I used excitement to give me a sort of high, the adrenaline-rush through my veins and muscles and emotions making me think I was experiencing joy. I used the anticipation of excitement or some happy event (I can get through this day if I just think about going to that party on Saturday) to deny that day's emotional pain or discomfort. At the anticipated or 'joy'-producing event, I'd skitter around, adrenaline holding me aloft like water's surface tension does a waterbug's hairy little feet, acting like the adrenaline rush and forced happiness were joy.

I thought they were.

But true joy cannot happen on the surface. True joy is below, where calm reigns and the current is slow, where emotions are free to plumb the depths despite the wind and waves and turmoil above.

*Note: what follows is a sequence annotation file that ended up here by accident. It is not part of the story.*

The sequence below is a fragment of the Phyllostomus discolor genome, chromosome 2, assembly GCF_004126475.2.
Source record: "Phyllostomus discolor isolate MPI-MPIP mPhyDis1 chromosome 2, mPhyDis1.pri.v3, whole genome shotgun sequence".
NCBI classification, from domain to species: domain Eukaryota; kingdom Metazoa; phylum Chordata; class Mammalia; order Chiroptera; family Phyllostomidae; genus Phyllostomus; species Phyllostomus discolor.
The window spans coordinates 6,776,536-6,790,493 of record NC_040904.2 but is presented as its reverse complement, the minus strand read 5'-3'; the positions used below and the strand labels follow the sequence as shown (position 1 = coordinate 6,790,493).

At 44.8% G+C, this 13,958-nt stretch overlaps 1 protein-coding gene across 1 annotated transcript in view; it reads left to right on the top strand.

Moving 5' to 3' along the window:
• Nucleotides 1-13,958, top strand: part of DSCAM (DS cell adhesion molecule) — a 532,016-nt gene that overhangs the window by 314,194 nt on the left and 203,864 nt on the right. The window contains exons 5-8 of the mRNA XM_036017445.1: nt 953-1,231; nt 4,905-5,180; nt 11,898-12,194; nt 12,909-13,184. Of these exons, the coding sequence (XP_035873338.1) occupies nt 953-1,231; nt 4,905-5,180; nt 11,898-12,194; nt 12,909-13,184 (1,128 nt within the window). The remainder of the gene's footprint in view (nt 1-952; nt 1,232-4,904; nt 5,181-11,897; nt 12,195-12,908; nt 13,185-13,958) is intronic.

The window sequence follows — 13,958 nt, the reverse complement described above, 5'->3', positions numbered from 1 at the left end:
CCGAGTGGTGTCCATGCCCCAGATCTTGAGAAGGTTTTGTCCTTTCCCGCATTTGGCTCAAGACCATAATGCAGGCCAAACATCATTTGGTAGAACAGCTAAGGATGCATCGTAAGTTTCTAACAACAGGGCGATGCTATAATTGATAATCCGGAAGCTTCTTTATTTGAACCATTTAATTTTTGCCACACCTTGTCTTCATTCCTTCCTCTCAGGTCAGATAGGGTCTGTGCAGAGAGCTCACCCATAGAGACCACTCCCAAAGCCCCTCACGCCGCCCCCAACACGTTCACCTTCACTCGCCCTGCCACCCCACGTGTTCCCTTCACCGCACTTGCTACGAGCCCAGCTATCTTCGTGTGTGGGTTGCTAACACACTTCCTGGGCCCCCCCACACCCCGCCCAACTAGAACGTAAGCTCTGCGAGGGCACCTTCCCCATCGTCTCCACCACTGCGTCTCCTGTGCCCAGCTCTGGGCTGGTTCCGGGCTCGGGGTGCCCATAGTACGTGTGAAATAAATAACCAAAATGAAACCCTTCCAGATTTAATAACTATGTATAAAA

Isn't that why Jesus talks about "the peace of God that passes all understanding"? (Phil 4:7). And why Darlene Cohen at Shambhala Sun says "we can experience joy in life by opening up fully to our experience"? The Etz Chaim Center says that joyful living is about forging a deeper connection to the soul and creating an on-going opportunity to share our joy with others." (italics mine) On the blog Baha'i Thought, Phillipe Copeland writes that "happiness and joy are more than just ephemeral emotions ... they spring organically from the soul's response to the Word of God."

One final quote, and I'll pursue the topic further in future posts. This is my favorite from Khalil Gibran:
Your joy is your sorrow unmasked.
And the selfsame well from which your laughter rises was
oftentimes filled with your tears.
And how else can it be?
The deeper that sorrow carves into your being, the more joy you can contain.


You can leave comments through Google+, or email me at carold.marsh@gmail.com. Thank you.